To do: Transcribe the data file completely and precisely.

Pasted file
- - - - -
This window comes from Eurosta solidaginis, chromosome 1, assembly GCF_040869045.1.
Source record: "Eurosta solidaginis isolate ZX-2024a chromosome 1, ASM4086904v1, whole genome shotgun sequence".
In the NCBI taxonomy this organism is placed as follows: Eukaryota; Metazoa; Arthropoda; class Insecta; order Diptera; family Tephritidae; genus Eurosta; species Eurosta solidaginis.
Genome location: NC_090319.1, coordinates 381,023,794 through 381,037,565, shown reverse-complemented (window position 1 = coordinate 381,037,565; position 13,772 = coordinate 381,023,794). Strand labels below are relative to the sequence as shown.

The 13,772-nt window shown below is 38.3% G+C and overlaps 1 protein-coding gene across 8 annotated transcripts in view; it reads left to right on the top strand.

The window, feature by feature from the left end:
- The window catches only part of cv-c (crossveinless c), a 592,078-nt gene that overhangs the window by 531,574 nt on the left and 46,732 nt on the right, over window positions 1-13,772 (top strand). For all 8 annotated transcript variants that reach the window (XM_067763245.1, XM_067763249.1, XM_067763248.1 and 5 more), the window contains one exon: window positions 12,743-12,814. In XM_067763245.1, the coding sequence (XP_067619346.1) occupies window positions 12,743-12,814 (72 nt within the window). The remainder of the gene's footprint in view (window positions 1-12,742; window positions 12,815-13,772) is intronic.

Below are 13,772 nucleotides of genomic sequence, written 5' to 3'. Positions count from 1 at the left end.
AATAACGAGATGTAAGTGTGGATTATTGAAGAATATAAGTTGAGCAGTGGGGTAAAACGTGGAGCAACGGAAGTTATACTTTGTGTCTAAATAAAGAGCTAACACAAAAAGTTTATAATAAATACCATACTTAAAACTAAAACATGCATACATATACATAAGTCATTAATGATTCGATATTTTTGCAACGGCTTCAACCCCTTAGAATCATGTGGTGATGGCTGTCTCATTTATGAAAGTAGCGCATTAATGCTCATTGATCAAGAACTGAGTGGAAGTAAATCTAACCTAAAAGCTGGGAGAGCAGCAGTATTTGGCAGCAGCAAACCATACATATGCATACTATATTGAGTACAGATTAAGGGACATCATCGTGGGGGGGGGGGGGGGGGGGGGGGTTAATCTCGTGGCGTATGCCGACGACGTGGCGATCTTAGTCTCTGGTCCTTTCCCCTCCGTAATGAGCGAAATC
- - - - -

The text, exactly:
This window comes from Eurosta solidaginis, chromosome 1, assembly GCF_040869045.1.
Source record: "Eurosta solidaginis isolate ZX-2024a chromosome 1, ASM4086904v1, whole genome shotgun sequence".
In the NCBI taxonomy this organism is placed as follows: Eukaryota; Metazoa; Arthropoda; class Insecta; order Diptera; family Tephritidae; genus Eurosta; species Eurosta solidaginis.
Genome location: NC_090319.1, coordinates 381,023,794 through 381,037,565, shown reverse-complemented (window position 1 = coordinate 381,037,565; position 13,772 = coordinate 381,023,794). Strand labels below are relative to the sequence as shown.

The 13,772-nt window shown below is 38.3% G+C and overlaps 1 protein-coding gene across 8 annotated transcripts in view; it reads left to right on the top strand.

The window, feature by feature from the left end:
- The window catches only part of cv-c (crossveinless c), a 592,078-nt gene that overhangs the window by 531,574 nt on the left and 46,732 nt on the right, over window positions 1-13,772 (top strand). For all 8 annotated transcript variants that reach the window (XM_067763245.1, XM_067763249.1, XM_067763248.1 and 5 more), the window contains one exon: window positions 12,743-12,814. In XM_067763245.1, the coding sequence (XP_067619346.1) occupies window positions 12,743-12,814 (72 nt within the window). The remainder of the gene's footprint in view (window positions 1-12,742; window positions 12,815-13,772) is intronic.

Below are 13,772 nucleotides of genomic sequence, written 5' to 3'. Positions count from 1 at the left end.
AATAACGAGATGTAAGTGTGGATTATTGAAGAATATAAGTTGAGCAGTGGGGTAAAACGTGGAGCAACGGAAGTTATACTTTGTGTCTAAATAAAGAGCTAACACAAAAAGTTTATAATAAATACCATACTTAAAACTAAAACATGCATACATATACATAAGTCATTAATGATTCGATATTTTTGCAACGGCTTCAACCCCTTAGAATCATGTGGTGATGGCTGTCTCATTTATGAAAGTAGCGCATTAATGCTCATTGATCAAGAACTGAGTGGAAGTAAATCTAACCTAAAAGCTGGGAGAGCAGCAGTATTTGGCAGCAGCAAACCATACATATGCATACTATATTGAGTACAGATTAAGGGACATCATCGTGGGGGGGGGGGGGGGGGGGGGGGTTAATCTCGTGGCGTATGCCGACGACGTGGCGATCTTAGTCTCTGGTCCTTTCCCCTCCGTAATGAGCGAAATC